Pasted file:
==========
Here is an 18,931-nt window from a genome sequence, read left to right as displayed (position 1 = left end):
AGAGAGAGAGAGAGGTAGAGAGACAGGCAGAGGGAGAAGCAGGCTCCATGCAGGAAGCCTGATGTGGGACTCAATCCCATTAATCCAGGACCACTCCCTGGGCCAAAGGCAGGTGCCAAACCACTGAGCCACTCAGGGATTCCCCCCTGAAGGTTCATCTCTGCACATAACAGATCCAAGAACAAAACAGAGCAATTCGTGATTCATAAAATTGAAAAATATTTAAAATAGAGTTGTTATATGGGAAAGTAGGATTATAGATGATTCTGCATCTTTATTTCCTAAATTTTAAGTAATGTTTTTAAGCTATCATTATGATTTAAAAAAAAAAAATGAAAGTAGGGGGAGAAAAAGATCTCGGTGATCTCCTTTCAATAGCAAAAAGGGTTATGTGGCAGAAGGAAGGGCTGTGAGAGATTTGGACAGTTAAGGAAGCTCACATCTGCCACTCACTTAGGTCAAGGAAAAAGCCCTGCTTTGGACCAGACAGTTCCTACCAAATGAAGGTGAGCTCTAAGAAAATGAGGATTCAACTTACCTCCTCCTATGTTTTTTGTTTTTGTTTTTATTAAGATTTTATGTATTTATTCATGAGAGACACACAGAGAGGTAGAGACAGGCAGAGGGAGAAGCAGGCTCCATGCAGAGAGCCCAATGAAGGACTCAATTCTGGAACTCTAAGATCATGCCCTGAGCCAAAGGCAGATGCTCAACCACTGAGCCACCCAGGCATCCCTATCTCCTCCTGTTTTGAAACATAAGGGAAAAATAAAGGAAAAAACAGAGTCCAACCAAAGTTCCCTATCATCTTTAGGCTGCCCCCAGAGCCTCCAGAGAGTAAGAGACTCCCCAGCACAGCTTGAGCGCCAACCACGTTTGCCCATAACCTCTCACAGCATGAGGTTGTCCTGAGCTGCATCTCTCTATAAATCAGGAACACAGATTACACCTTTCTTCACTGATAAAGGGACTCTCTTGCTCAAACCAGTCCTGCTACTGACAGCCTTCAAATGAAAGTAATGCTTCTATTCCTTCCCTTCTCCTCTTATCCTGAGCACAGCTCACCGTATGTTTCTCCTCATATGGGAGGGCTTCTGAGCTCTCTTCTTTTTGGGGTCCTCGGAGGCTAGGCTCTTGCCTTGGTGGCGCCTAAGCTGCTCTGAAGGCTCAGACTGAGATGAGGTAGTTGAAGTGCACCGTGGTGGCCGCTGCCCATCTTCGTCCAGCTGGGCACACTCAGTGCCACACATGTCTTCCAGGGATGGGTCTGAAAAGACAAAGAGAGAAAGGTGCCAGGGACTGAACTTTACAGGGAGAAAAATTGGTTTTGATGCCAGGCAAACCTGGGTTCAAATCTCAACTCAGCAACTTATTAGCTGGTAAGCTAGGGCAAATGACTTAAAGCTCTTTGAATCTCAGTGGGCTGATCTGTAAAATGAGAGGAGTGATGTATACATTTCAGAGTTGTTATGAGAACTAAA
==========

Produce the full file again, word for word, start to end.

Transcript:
Here is an 18,931-nt window from a genome sequence, read left to right as displayed (position 1 = left end):
AGAGAGAGAGAGAGGTAGAGAGACAGGCAGAGGGAGAAGCAGGCTCCATGCAGGAAGCCTGATGTGGGACTCAATCCCATTAATCCAGGACCACTCCCTGGGCCAAAGGCAGGTGCCAAACCACTGAGCCACTCAGGGATTCCCCCCTGAAGGTTCATCTCTGCACATAACAGATCCAAGAACAAAACAGAGCAATTCGTGATTCATAAAATTGAAAAATATTTAAAATAGAGTTGTTATATGGGAAAGTAGGATTATAGATGATTCTGCATCTTTATTTCCTAAATTTTAAGTAATGTTTTTAAGCTATCATTATGATTTAAAAAAAAAAAATGAAAGTAGGGGGAGAAAAAGATCTCGGTGATCTCCTTTCAATAGCAAAAAGGGTTATGTGGCAGAAGGAAGGGCTGTGAGAGATTTGGACAGTTAAGGAAGCTCACATCTGCCACTCACTTAGGTCAAGGAAAAAGCCCTGCTTTGGACCAGACAGTTCCTACCAAATGAAGGTGAGCTCTAAGAAAATGAGGATTCAACTTACCTCCTCCTATGTTTTTTGTTTTTGTTTTTATTAAGATTTTATGTATTTATTCATGAGAGACACACAGAGAGGTAGAGACAGGCAGAGGGAGAAGCAGGCTCCATGCAGAGAGCCCAATGAAGGACTCAATTCTGGAACTCTAAGATCATGCCCTGAGCCAAAGGCAGATGCTCAACCACTGAGCCACCCAGGCATCCCTATCTCCTCCTGTTTTGAAACATAAGGGAAAAATAAAGGAAAAAACAGAGTCCAACCAAAGTTCCCTATCATCTTTAGGCTGCCCCCAGAGCCTCCAGAGAGTAAGAGACTCCCCAGCACAGCTTGAGCGCCAACCACGTTTGCCCATAACCTCTCACAGCATGAGGTTGTCCTGAGCTGCATCTCTCTATAAATCAGGAACACAGATTACACCTTTCTTCACTGATAAAGGGACTCTCTTGCTCAAACCAGTCCTGCTACTGACAGCCTTCAAATGAAAGTAATGCTTCTATTCCTTCCCTTCTCCTCTTATCCTGAGCACAGCTCACCGTATGTTTCTCCTCATATGGGAGGGCTTCTGAGCTCTCTTCTTTTTGGGGTCCTCGGAGGCTAGGCTCTTGCCTTGGTGGCGCCTAAGCTGCTCTGAAGGCTCAGACTGAGATGAGGTAGTTGAAGTGCACCGTGGTGGCCGCTGCCCATCTTCGTCCAGCTGGGCACACTCAGTGCCACACATGTCTTCCAGGGATGGGTCTGAAAAGACAAAGAGAGAAAGGTGCCAGGGACTGAACTTTACAGGGAGAAAAATTGGTTTTGATGCCAGGCAAACCTGGGTTCAAATCTCAACTCAGCAACTTATTAGCTGGTAAGCTAGGGCAAATGACTTAAAGCTCTTTGAATCTCAGTGGGCTGATCTGTAAAATGAGAGGAGTGATGTATACATTTCAGAGTTGTTATGAGAACTAAA